Tag Archives: Teams
NCAA Lacrosse Participation: Men’s Lacrosse Supported By 24.4% Of Member Institutions While Women’s Lacrosse Is Sponsored By 32.1%, Both Increases Over Previous Year
NCAA Women’s Lacrosse: NCAA Div II Women’s Lacrosse Championship Committee Considering Expansion To Four Divisions Including Mid-Atlantic And West As Teams Grow From 55 To 62 By 2013
The proposed expansion would increase the field to eight teams and include realignment of teams into four regions: Mid-Atlantic, Northeast, West and South. Two tournament teams would come from each region, said NCAA assistant director of championships Sherard Clinkscales, who will make the women’s proposal. Two regions — North and South — exist now.
The Mid-Atlantic region would include teams from the ECC and CACC, the Northeast from the NE-10, the West from the PSAC and the South from Conference Carolinas and independents.
“We are hearing of new teams popping up all over the country in all areas,” said Lock Haven coach Kristen Selvage, chair of the women’s committee and IWLCA president. “I feel very optimistic about our proposal, because we have submitted it in the best interests of all parties involved — the student-athletes that are fortunate enough to participate in an NCAA championship and the institutions that have, or hope to add, the sport of women’s lacrosse.”
“The current two-region format is extremely competitive, and each year, I see great teams left out,” Selvage added. “Sometimes it just comes down to one late-season win or one late-game goal that sends you to the show.”
Men’s College Lacrosse: Will The “Men’s Collegiate Lacrosse Association” (MCLA) Teams Remain Primarily College Club Sport Programs?
The most obvious factor – and isn’t it always? – is money.
The gap between the expectations and resources needed to field a tournament-caliber team in the Men’s Collegiate Lacrosse Association (MCLA) and the club infrastructure that the lacrosse programs typically fall under is widening at a dangerous pace.
MCLA teams with serious expectations of being selected to complete in the national tournament need a budget well into the hundreds of thousands of dollars just to stay on the radar, as well as player commitment on par with varsity programs and an organizational structure that relies on the unwavering dedication of young men between the ages of 18 and 22.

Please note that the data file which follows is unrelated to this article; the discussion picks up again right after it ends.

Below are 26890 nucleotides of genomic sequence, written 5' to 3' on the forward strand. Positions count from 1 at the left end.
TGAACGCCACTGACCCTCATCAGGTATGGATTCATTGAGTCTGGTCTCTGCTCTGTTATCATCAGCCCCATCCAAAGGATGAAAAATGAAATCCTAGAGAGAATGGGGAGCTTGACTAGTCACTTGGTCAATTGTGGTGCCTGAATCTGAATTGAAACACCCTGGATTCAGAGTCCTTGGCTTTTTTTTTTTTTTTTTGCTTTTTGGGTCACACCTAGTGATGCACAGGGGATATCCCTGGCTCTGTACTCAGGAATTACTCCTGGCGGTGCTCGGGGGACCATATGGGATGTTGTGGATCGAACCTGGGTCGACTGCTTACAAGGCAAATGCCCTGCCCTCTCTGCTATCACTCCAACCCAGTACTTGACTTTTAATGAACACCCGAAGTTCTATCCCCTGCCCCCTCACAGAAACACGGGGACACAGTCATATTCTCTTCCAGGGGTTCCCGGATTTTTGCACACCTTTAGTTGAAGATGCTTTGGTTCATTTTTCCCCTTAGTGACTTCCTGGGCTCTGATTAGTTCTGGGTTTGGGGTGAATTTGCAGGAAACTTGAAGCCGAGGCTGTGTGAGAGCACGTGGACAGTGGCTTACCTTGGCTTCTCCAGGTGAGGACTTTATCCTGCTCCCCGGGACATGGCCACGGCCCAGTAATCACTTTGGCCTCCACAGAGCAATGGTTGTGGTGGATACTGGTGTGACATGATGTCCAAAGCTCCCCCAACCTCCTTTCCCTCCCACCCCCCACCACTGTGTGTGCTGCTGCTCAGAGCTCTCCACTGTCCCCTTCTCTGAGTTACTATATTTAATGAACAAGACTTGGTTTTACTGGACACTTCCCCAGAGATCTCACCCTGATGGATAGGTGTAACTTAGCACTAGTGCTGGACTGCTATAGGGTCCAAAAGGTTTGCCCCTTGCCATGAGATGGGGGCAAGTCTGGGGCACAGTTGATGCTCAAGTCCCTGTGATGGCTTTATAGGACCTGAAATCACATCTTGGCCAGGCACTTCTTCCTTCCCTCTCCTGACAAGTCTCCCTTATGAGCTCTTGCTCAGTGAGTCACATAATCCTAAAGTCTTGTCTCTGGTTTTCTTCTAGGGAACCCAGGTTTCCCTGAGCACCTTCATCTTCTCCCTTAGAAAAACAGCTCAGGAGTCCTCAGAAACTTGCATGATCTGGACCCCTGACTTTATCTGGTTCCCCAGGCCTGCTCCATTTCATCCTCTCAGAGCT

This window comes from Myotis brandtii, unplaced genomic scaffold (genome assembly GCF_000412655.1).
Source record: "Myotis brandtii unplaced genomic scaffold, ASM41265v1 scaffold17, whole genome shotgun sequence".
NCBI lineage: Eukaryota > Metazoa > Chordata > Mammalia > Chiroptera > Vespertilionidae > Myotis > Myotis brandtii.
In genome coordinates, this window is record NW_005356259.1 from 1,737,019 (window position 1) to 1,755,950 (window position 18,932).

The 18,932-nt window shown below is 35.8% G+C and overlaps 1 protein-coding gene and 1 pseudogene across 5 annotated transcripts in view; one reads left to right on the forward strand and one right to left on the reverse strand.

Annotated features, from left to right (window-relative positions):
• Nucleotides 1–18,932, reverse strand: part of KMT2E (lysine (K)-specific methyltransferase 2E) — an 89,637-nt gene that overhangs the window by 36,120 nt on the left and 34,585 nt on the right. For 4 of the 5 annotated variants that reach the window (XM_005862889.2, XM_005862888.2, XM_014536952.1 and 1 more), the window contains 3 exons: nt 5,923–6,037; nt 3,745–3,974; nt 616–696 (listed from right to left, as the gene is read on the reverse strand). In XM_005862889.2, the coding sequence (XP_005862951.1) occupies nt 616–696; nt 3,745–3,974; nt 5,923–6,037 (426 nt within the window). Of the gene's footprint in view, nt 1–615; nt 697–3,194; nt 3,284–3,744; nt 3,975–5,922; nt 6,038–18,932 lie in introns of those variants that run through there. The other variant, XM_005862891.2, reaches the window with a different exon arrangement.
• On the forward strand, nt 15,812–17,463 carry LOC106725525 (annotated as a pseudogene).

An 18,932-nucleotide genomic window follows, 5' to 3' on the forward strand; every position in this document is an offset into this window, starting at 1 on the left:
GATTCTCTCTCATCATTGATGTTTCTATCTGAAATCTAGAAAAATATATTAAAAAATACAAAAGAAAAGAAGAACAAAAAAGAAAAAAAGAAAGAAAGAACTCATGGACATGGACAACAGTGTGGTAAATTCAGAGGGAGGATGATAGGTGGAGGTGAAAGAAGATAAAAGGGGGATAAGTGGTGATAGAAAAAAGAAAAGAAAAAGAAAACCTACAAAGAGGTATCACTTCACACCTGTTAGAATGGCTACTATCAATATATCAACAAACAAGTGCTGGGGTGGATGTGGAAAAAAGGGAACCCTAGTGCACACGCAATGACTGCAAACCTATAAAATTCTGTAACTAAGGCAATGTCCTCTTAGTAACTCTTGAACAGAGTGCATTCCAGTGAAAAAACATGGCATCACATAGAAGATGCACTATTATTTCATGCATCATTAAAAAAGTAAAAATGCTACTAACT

Considering the many variables involved, it’s impressive that as many quality programs across the country possessing aspirations for Denver even exist. When one understands that many MCLA teams are treated like ‘activities’ such as Frisbee, badminton, ballroom dancing or ping-pong by their institutions, it’s almost a miracle they’ve evolved to their current level.
Much of the credit for lacrosse’s evolution among the non-varsity ranks is due to the coaches who have accepted the thankless job of guiding the MCLA programs, many without a sniff of a paycheck and some with a tepid stipend. As it turns out, sadly, it’s the coaches who have become the biggest variable in the growth of the association.
Just in the last two years, the MCLA has lost some of its most experienced teachers. Some were axed as the result of conflict with the school administration; some were based on a poor relationship with the players, alumni or parents. Still others jumped to the varsity world. And then there were others who just couldn’t afford coaching at the club level.
Is there a way to make the MCLA a coach-friendly space or is it doomed to be, for the most part, a coaches killing field?
The most obvious factor – and isn’t it always? – is money.
For more: http://www.laxmagazine.com/landing/index
Growth Of Colorado High School Lacrosse: High School Boys And Girls Lacrosse Teams To Expand To 50 Schools For Girls And 63 For Boys
In lacrosse, new teams have been added for the next two-year cycle and changes have been made to existing leagues to accommodate those teams. Girls lacrosse will expand from 41 to 50 schools (and the playoff field will grow from 17 to 20 teams), while boys lacrosse will add four schools to bring its total to 63 teams. Girls lacrosse also will adopt a national rule so that games do not end in a tie.